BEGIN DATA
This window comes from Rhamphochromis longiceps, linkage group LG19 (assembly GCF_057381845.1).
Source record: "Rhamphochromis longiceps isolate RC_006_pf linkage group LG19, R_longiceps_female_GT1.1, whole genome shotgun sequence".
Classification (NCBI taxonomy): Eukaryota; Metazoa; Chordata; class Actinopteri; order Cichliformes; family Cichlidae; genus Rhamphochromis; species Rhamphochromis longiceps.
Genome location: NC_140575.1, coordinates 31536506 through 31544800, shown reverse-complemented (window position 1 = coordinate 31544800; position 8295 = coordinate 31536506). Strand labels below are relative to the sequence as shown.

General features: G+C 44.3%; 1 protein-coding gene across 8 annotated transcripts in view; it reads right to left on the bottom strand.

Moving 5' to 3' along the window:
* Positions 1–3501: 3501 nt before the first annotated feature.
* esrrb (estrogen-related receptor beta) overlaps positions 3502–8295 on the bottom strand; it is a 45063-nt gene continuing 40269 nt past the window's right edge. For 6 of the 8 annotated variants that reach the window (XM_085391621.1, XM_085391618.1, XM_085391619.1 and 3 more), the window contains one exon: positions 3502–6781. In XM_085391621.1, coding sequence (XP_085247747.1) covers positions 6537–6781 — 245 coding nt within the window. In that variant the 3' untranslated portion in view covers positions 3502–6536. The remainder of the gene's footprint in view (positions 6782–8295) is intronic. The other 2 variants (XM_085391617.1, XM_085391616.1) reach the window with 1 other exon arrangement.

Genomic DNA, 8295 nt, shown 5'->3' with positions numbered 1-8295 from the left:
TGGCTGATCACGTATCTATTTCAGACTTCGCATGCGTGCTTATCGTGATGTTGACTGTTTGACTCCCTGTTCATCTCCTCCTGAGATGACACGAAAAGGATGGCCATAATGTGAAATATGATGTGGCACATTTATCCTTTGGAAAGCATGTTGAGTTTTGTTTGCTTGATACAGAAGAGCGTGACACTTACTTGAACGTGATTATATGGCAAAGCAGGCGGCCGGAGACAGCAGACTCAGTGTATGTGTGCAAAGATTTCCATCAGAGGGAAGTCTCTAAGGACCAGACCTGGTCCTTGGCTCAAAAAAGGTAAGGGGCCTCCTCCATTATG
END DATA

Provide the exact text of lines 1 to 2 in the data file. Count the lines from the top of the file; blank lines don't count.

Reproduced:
This window comes from Rhamphochromis longiceps, linkage group LG19 (assembly GCF_057381845.1).
Source record: "Rhamphochromis longiceps isolate RC_006_pf linkage group LG19, R_longiceps_female_GT1.1, whole genome shotgun sequence".